The Falcon on the Baltic by E.F. Knight
IntroductionIn his introduction to the Mariner's Library edition of The Falcon on the Baltic (1951) Arthur Ransome attempted to explain the very special appeal of this book:
Grown-up people (if those who love sailing ever grow up, which I doubt) are like children in taking particular pleasure in stories that tell of adventures that might happen, with luck, to themselves. In these days few can own or look forward to owning large vessels. The cost of building even small ones is fantastically high and growing higher, while the wish to own a boat is felt no less urgently by those who cannot afford it than by those who can. And (boats being feminine) for hundreds of young men and young women Knight's little vessel has seemed and will seemWhen the Mariners Library was being planned, Ransome wrote to Rupert Hart-Davis on 5th November 1949 (Letters, pp. 329-330):That not impossible SheThere are still ship's lifeboats to be picked up cheaply and, if you are content with good crawling headroom and do not spoil them by some ridiculous superstructure, you can still make reasonable vessels of them, vessels in which you can move from one port to another, sleep and cook aboard, anchor in creeks where you can hear curlews instead of other people's wireless, and at week-ends, and on holidays, live in ecstatic discomfort. To all for whom such vessels are a dream of the future or a happy memory of the past Knight speaks as a personal friend.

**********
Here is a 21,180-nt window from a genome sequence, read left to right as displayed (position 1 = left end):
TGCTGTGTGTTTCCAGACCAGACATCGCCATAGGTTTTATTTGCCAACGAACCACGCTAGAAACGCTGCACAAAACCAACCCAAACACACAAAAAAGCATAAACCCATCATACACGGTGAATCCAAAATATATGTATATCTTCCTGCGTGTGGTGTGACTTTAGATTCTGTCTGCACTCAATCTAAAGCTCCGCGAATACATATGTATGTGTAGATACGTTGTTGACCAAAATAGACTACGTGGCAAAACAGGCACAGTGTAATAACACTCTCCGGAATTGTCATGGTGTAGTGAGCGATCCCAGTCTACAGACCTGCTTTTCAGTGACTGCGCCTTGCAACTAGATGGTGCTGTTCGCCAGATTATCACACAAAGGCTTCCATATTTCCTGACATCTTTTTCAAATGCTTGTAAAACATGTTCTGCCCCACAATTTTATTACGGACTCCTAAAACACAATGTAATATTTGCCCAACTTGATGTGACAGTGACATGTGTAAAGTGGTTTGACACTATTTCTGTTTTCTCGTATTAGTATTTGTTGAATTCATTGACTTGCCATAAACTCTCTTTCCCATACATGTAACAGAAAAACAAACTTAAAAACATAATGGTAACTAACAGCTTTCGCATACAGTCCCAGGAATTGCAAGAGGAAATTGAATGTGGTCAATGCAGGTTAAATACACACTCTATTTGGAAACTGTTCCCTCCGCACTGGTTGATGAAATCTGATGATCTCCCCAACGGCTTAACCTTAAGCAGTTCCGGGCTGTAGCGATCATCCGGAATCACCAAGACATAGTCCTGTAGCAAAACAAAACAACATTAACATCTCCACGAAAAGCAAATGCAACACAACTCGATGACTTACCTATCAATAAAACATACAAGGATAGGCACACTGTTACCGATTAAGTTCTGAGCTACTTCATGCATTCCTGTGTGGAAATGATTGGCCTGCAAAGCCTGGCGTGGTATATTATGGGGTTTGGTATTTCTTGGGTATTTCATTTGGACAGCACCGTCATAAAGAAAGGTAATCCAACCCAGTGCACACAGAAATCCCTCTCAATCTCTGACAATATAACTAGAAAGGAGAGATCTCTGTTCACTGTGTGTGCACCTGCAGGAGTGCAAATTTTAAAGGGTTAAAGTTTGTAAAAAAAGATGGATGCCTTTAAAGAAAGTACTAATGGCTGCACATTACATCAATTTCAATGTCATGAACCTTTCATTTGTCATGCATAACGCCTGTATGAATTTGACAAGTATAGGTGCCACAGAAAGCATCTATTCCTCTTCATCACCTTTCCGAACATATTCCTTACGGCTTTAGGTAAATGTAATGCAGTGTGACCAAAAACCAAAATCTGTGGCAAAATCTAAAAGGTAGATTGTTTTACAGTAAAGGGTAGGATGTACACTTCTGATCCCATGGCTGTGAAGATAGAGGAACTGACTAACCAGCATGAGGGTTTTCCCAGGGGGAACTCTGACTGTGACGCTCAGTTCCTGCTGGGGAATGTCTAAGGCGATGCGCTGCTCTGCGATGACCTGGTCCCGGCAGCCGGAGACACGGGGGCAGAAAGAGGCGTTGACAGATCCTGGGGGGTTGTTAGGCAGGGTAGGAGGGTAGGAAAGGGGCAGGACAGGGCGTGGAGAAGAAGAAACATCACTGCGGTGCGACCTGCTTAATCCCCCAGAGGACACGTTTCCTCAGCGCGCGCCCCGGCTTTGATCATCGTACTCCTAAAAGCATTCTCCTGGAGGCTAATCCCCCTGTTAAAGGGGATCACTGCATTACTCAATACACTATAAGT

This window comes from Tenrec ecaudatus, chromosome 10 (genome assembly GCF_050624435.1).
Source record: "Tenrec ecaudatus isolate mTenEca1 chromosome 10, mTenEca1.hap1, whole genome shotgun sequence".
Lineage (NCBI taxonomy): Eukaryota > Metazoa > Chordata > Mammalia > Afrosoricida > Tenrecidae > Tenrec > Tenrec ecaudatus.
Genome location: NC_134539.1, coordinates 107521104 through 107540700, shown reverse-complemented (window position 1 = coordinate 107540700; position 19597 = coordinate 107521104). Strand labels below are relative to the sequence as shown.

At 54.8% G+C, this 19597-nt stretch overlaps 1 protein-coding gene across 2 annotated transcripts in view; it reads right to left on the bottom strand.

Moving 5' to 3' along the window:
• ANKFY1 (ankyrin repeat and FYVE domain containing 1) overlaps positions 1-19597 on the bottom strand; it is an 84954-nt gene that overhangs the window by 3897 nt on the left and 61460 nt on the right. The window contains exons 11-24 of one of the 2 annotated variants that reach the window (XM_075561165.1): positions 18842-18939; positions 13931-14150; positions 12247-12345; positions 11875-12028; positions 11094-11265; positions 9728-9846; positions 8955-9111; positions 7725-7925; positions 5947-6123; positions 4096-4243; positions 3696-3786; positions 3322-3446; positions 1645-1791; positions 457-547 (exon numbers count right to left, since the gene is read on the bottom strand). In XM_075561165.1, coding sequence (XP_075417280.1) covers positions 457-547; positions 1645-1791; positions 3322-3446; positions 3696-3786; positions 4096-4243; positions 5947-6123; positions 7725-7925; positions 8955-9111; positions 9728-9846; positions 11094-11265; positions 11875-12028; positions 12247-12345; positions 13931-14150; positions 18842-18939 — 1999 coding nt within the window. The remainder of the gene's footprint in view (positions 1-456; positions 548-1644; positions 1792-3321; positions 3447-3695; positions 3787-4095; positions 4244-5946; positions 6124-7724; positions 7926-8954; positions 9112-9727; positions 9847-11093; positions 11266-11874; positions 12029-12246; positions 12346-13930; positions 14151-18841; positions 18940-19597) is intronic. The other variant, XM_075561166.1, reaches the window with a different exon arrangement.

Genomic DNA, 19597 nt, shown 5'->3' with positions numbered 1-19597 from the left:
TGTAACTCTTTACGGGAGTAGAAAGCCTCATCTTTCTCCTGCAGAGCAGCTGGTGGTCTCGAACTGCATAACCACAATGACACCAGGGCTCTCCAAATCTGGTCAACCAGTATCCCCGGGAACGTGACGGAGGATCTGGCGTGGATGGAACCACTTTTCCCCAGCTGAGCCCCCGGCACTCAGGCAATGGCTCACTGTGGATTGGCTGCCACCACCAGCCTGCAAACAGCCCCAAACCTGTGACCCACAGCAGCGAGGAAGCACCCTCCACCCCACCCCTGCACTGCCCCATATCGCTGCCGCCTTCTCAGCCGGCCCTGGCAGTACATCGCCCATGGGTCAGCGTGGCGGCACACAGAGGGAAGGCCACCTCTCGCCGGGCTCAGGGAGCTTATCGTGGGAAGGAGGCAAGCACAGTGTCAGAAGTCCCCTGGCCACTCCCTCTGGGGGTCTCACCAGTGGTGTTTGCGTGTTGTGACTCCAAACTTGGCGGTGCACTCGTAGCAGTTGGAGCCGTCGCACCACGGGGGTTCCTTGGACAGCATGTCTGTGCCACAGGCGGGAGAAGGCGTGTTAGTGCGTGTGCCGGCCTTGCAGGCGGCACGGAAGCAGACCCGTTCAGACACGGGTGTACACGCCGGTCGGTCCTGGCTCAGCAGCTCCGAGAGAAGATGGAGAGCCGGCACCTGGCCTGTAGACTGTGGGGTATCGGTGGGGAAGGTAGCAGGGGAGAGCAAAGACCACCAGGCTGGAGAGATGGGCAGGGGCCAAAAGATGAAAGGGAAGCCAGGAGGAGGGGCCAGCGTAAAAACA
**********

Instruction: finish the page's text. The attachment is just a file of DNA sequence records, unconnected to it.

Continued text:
Cruise of 'Alerte'. Nothing against it at all.As a newcomer to the book, what struck me most from the 'merely human' point of view was the personality of Knight himself: his huge enjoyment in everything he did, his interest in other people and tolerance of their foibles, and his sense of humour. He has some good stories to tell, and he tells them well. The following example is from Chapter 6:
"There is a fine hill in the Plantaage," said my companion, "and from the summit of it you will be able to see the country for a great distance around."With Knight as our travelling companion we find ourselves visiting the travelling circus in North Woolwich where the Siberian wind turns the artistes blue with cold: we battle against the Falcon's leak and against the ill-intentioned boys of the Zuider Zee: and along the way we are welcome guests at many local festivities and meet many sharply-described characters such as the vain young man of Veile in Chapter 12 who reduces Knight and his companion to helpless laughter. Among the many memorable episodes, the crossing of the North Sea in the wind and rain in Chapter 3 is likely to strike a chord for any fan of Arthur Ransome, since it irresistibly recalls the crossing by the Goblin in We Didn't Mean to Go to Sea.
I am grateful to Ian Baines for his loan of The Falcon on the Baltic.